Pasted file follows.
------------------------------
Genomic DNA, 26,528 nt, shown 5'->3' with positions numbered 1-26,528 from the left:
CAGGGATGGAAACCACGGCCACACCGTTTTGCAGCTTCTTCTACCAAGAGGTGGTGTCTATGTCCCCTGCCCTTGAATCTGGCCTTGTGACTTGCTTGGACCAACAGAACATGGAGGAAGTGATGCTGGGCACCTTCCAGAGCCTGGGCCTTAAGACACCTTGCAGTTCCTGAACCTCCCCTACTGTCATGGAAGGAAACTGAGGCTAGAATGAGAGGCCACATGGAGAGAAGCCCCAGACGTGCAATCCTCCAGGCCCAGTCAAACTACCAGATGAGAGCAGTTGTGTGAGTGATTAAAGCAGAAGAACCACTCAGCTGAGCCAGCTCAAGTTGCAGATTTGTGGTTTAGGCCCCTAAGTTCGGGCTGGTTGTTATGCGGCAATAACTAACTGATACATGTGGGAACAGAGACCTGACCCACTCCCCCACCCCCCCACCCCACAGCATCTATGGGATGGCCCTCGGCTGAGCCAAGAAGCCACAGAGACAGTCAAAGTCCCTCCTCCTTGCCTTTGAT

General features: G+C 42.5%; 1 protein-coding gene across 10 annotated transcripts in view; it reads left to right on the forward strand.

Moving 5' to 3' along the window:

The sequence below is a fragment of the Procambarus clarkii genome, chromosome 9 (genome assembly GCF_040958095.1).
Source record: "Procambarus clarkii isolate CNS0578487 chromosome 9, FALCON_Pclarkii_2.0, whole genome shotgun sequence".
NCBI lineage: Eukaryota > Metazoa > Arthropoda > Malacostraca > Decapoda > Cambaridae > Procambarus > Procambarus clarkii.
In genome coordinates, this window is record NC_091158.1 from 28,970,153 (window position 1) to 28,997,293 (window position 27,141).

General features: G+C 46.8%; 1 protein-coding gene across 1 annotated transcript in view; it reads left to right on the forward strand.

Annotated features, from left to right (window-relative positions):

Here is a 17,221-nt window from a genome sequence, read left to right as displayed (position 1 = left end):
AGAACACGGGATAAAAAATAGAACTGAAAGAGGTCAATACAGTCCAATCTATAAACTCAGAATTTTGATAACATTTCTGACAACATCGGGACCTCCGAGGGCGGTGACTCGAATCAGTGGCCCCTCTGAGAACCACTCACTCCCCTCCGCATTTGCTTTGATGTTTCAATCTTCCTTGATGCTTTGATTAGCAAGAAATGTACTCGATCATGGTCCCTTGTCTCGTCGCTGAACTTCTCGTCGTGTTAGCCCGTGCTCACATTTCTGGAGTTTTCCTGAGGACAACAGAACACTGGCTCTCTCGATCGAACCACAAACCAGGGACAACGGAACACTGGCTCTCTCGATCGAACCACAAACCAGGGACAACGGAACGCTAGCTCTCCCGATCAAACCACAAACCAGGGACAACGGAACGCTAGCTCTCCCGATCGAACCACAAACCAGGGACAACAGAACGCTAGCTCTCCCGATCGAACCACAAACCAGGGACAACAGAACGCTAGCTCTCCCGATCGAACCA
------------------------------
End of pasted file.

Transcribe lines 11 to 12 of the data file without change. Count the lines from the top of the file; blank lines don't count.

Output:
Here is a 17,221-nt window from a genome sequence, read left to right as displayed (position 1 = left end):
AGAACACGGGATAAAAAATAGAACTGAAAGAGGTCAATACAGTCCAATCTATAAACTCAGAATTTTGATAACATTTCTGACAACATCGGGACCTCCGAGGGCGGTGACTCGAATCAGTGGCCCCTCTGAGAACCACTCACTCCCCTCCGCATTTGCTTTGATGTTTCAATCTTCCTTGATGCTTTGATTAGCAAGAAATGTACTCGATCATGGTCCCTTGTCTCGTCGCTGAACTTCTCGTCGTGTTAGCCCGTGCTCACATTTCTGGAGTTTTCCTGAGGACAACAGAACACTGGCTCTCTCGATCGAACCACAAACCAGGGACAACGGAACACTGGCTCTCTCGATCGAACCACAAACCAGGGACAACGGAACGCTAGCTCTCCCGATCAAACCACAAACCAGGGACAACGGAACGCTAGCTCTCCCGATCGAACCACAAACCAGGGACAACAGAACGCTAGCTCTCCCGATCGAACCACAAACCAGGGACAACAGAACGCTAGCTCTCCCGATCGAACCA